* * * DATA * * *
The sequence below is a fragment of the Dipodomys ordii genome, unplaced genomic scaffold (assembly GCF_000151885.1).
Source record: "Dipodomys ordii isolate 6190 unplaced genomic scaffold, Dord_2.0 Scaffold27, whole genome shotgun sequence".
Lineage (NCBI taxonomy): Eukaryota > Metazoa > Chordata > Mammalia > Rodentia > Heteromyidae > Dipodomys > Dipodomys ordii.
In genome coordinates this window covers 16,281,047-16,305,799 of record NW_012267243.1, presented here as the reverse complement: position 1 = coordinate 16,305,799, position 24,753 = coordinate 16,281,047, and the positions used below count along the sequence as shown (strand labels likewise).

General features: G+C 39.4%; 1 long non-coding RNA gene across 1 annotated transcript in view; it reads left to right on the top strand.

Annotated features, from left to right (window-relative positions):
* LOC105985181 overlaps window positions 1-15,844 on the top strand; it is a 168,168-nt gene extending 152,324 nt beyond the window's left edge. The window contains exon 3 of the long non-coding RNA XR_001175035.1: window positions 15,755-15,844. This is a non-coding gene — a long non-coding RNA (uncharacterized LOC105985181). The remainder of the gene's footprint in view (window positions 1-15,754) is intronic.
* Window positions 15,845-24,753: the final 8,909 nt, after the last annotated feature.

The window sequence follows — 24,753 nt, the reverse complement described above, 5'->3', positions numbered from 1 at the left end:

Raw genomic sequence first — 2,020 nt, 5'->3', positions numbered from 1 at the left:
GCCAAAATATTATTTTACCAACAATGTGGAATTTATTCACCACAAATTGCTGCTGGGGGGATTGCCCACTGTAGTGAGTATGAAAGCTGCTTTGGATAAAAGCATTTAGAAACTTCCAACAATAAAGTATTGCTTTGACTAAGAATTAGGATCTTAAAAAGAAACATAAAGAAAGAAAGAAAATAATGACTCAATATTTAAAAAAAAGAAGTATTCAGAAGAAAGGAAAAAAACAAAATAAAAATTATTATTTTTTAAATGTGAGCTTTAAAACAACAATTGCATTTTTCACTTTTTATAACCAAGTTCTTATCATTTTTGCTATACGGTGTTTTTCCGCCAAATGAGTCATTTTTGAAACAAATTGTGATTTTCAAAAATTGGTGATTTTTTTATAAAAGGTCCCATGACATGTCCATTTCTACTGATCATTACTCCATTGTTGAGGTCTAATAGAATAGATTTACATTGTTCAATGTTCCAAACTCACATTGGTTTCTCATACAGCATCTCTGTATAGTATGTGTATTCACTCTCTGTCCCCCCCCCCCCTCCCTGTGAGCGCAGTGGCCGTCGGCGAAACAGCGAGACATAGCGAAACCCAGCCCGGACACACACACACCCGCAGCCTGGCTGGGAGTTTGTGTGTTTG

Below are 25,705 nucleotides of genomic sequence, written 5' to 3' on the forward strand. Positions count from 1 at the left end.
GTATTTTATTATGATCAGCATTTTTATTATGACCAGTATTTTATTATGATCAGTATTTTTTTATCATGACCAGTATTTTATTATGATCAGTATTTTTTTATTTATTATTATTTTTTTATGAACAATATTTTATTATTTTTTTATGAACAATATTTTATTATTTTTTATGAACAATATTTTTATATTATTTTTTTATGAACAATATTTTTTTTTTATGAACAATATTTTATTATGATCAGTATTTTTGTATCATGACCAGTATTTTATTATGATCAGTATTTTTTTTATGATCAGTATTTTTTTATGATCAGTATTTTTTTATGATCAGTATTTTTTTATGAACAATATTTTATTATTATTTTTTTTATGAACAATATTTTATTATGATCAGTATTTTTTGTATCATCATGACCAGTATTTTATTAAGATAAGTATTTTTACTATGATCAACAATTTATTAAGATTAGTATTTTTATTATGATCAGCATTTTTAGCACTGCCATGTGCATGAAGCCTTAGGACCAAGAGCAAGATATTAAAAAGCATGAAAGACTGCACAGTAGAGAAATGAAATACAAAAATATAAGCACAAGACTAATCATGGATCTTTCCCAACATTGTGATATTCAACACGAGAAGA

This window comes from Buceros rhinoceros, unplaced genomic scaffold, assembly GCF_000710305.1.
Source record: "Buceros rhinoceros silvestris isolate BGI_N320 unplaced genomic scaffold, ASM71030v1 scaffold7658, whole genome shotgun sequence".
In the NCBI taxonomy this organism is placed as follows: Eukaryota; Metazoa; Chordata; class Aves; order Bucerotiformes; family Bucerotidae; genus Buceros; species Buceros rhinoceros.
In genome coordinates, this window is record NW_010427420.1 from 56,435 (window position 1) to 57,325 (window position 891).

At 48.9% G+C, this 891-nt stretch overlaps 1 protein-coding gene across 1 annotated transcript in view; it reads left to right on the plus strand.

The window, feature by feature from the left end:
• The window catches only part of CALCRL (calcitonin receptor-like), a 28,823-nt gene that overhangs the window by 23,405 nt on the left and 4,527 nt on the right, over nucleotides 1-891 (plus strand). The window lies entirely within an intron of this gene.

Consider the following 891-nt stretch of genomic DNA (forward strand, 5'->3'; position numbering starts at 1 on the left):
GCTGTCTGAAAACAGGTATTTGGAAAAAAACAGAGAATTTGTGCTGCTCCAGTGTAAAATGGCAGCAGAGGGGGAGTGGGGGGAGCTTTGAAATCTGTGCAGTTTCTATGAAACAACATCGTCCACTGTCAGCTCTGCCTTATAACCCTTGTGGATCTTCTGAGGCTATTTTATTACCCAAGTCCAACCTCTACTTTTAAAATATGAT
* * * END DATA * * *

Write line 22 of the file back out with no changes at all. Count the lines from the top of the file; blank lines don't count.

GCTGTCTGAAAACAGGTATTTGGAAAAAAACAGAGAATTTGTGCTGCTCCAGTGTAAAATGGCAGCAGAGGGGGAGTGGGGGGAGCTTTGAAATCTGTGCAGTTTCTATGAAACAACATCGTCCACTGTCAGCTCTGCCTTATAACCCTTGTGGATCTTCTGAGGCTATTTTATTACCCAAGTCCAACCTCTACTTTTAAAATATGAT